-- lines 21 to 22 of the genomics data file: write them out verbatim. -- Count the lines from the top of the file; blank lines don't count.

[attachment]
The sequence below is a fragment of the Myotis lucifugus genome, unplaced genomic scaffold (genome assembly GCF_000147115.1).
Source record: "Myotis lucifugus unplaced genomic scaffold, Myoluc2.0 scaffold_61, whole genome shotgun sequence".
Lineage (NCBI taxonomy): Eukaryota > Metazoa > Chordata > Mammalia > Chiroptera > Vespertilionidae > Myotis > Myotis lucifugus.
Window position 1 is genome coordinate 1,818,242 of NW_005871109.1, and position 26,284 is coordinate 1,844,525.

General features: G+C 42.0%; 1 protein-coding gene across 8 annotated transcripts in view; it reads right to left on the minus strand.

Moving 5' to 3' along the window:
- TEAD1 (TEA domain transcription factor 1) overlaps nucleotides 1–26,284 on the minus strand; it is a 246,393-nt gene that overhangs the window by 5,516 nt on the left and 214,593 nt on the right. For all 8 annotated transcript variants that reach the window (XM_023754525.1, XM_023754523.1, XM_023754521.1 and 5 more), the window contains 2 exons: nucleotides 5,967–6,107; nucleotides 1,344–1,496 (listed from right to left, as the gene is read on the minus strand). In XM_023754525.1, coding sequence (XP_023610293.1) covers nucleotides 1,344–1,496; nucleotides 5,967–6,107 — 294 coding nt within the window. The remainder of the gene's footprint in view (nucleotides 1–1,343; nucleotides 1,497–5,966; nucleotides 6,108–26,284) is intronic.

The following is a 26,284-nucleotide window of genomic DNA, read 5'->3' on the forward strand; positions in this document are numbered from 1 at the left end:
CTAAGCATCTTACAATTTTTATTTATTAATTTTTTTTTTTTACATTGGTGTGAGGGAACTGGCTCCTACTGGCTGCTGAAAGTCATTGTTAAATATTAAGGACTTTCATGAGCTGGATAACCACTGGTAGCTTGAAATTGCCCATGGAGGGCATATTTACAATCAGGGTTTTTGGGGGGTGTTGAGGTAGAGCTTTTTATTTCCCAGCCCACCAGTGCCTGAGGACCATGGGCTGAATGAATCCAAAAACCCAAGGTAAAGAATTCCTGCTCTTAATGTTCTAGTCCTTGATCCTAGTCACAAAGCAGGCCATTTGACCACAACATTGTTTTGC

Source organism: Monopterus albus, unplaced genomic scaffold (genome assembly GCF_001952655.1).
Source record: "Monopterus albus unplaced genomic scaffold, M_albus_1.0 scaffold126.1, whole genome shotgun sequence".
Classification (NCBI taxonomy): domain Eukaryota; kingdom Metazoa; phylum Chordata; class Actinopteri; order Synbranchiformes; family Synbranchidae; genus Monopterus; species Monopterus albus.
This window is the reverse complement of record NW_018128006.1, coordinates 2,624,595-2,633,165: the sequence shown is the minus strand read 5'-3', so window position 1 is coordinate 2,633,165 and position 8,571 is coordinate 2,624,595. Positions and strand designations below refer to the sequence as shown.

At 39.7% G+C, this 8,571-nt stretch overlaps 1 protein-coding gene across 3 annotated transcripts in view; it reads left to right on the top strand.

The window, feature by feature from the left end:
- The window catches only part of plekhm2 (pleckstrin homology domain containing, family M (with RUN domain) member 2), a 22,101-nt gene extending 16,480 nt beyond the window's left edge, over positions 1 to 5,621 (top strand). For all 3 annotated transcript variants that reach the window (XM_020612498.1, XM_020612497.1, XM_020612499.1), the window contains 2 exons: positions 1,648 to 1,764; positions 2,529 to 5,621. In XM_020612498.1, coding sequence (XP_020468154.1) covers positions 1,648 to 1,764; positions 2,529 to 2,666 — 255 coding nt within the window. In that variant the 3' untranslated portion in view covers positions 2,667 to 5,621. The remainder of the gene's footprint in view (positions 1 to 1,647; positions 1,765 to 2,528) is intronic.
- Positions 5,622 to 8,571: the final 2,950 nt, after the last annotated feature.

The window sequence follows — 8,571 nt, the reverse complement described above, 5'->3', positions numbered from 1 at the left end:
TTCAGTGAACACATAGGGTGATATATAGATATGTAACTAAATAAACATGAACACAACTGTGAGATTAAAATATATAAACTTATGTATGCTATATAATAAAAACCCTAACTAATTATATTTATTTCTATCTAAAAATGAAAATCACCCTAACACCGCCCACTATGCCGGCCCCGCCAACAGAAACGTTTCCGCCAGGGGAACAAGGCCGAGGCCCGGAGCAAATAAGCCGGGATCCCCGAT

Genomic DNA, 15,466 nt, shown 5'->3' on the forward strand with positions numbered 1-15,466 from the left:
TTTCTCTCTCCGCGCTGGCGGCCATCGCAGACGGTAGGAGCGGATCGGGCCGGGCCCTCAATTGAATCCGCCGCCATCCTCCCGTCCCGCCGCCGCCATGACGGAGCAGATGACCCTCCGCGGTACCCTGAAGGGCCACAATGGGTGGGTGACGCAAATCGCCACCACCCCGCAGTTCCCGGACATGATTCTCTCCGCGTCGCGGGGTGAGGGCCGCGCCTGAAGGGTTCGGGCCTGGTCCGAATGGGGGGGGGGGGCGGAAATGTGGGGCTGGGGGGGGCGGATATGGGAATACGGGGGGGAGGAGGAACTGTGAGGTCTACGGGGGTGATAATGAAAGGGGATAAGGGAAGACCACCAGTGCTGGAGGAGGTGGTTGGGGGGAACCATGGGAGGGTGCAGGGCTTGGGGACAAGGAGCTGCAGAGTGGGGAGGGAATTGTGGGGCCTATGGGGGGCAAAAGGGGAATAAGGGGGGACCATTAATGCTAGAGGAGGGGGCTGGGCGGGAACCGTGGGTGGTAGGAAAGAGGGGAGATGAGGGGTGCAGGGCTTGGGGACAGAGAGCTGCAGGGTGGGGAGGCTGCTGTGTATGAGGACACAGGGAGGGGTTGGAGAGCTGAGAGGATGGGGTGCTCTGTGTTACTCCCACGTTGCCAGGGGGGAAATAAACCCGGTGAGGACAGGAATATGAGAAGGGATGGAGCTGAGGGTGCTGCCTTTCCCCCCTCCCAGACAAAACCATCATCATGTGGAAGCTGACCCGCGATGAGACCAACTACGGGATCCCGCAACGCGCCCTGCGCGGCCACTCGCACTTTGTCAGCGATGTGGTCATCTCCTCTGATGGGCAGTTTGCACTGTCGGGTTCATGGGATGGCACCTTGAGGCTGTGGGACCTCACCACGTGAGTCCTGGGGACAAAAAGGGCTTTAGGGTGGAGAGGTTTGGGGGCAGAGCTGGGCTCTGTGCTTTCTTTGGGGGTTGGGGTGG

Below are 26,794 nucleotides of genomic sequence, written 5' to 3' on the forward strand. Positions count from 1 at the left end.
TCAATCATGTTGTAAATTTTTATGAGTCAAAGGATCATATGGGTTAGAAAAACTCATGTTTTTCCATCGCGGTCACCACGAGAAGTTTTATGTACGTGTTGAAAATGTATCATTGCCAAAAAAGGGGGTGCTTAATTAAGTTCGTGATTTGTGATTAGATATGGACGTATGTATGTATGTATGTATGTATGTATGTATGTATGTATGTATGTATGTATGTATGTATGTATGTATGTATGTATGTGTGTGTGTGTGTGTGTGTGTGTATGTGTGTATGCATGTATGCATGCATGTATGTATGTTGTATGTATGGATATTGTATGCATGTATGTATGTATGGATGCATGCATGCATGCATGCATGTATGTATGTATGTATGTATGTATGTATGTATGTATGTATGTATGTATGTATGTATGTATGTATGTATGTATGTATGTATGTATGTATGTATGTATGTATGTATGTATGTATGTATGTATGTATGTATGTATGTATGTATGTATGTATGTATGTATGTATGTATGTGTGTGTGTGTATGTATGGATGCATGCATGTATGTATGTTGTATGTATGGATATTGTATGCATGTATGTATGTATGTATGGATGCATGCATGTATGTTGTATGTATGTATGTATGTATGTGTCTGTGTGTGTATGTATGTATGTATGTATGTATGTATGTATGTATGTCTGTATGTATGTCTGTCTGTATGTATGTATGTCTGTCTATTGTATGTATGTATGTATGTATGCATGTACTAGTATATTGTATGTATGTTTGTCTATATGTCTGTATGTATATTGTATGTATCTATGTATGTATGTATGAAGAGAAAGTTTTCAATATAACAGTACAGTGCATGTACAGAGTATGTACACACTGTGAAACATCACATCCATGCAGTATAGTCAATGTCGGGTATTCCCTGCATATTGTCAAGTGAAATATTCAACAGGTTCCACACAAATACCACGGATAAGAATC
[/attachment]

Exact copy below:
TTTCTCTCTCCGCGCTGGCGGCCATCGCAGACGGTAGGAGCGGATCGGGCCGGGCCCTCAATTGAATCCGCCGCCATCCTCCCGTCCCGCCGCCGCCATGACGGAGCAGATGACCCTCCGCGGTACCCTGAAGGGCCACAATGGGTGGGTGACGCAAATCGCCACCACCCCGCAGTTCCCGGACATGATTCTCTCCGCGTCGCGGGGTGAGGGCCGCGCCTGAAGGGTTCGGGCCTGGTCCGAATGGGGGGGGGGGGCGGAAATGTGGGGCTGGGGGGGGCGGATATGGGAATACGGGGGGGAGGAGGAACTGTGAGGTCTACGGGGGTGATAATGAAAGGGGATAAGGGAAGACCACCAGTGCTGGAGGAGGTGGTTGGGGGGAACCATGGGAGGGTGCAGGGCTTGGGGACAAGGAGCTGCAGAGTGGGGAGGGAATTGTGGGGCCTATGGGGGGCAAAAGGGGAATAAGGGGGGACCATTAATGCTAGAGGAGGGGGCTGGGCGGGAACCGTGGGTGGTAGGAAAGAGGGGAGATGAGGGGTGCAGGGCTTGGGGACAGAGAGCTGCAGGGTGGGGAGGCTGCTGTGTATGAGGACACAGGGAGGGGTTGGAGAGCTGAGAGGATGGGGTGCTCTGTGTTACTCCCACGTTGCCAGGGGGGAAATAAACCCGGTGAGGACAGGAATATGAGAAGGGATGGAGCTGAGGGTGCTGCCTTTCCCCCCTCCCAGACAAAACCATCATCATGTGGAAGCTGACCCGCGATGAGACCAACTACGGGATCCCGCAACGCGCCCTGCGCGGCCACTCGCACTTTGTCAGCGATGTGGTCATCTCCTCTGATGGGCAGTTTGCACTGTCGGGTTCATGGGATGGCACCTTGAGGCTGTGGGACCTCACCACGTGAGTCCTGGGGACAAAAAGGGCTTTAGGGTGGAGAGGTTTGGGGGCAGAGCTGGGCTCTGTGCTTTCTTTGGGGGTTGGGGTGG

Below are 26,794 nucleotides of genomic sequence, written 5' to 3' on the forward strand. Positions count from 1 at the left end.